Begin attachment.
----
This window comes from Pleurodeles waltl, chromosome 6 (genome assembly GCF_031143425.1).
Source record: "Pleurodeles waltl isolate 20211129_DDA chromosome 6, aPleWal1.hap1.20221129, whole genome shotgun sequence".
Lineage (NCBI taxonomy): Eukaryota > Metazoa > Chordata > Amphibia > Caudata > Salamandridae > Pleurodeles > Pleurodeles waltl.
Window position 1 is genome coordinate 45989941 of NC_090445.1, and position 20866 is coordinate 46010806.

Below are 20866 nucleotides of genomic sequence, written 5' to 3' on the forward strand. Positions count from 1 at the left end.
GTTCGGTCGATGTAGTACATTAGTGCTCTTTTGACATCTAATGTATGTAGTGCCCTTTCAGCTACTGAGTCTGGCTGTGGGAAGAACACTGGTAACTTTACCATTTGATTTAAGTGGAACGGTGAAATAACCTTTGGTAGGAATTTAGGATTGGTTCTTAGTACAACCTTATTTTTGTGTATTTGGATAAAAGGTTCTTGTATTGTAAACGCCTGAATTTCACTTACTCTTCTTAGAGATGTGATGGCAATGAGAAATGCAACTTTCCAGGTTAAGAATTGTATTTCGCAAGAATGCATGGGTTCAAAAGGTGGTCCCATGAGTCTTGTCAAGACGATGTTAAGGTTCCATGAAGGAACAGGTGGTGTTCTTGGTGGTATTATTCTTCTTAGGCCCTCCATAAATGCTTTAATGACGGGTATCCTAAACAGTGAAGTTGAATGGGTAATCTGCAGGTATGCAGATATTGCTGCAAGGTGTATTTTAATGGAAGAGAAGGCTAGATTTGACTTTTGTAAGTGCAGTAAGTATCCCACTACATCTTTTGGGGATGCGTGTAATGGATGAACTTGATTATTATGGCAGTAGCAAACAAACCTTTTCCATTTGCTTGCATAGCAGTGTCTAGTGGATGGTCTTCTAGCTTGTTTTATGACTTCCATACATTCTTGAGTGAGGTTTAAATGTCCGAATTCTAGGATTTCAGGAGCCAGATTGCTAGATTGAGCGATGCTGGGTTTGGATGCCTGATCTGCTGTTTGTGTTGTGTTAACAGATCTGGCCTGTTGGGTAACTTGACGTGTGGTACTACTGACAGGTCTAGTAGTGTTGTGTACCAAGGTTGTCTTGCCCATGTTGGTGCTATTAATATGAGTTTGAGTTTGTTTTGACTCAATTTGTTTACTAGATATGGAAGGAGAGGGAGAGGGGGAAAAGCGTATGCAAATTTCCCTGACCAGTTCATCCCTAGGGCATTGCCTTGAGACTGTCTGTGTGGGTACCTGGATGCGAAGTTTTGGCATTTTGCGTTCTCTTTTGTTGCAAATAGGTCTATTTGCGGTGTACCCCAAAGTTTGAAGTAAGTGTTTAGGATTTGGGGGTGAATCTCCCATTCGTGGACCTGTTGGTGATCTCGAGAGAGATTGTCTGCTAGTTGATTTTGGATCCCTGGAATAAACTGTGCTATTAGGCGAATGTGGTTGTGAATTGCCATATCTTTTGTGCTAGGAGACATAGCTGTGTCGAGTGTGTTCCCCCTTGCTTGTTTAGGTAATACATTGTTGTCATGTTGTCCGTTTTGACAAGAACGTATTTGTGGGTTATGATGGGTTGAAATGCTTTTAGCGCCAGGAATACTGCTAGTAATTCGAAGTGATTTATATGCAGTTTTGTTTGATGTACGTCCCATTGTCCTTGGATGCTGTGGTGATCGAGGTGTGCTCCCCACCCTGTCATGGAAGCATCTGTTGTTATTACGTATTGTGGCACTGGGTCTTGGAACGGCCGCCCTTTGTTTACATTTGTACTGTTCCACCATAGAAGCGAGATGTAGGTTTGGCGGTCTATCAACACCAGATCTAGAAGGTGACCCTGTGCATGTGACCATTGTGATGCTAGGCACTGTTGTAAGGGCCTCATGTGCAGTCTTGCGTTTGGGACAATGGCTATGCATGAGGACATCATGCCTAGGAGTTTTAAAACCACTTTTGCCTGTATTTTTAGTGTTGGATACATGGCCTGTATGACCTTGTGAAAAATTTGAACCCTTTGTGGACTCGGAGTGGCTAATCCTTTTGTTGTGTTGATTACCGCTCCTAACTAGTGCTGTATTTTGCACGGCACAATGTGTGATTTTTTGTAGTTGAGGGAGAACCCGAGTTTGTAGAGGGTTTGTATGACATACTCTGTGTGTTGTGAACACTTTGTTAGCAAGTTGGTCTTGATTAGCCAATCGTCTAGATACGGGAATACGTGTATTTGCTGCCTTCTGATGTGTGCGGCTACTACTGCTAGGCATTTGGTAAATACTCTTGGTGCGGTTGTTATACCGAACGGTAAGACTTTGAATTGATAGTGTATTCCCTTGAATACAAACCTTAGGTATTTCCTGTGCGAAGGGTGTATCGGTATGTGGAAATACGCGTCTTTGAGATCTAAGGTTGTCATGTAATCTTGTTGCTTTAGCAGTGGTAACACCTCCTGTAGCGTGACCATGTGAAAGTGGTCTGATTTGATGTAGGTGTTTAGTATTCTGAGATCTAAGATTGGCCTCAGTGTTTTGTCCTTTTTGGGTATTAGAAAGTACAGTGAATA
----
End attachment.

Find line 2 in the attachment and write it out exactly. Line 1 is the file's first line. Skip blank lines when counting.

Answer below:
Source record: "Pleurodeles waltl isolate 20211129_DDA chromosome 6, aPleWal1.hap1.20221129, whole genome shotgun sequence".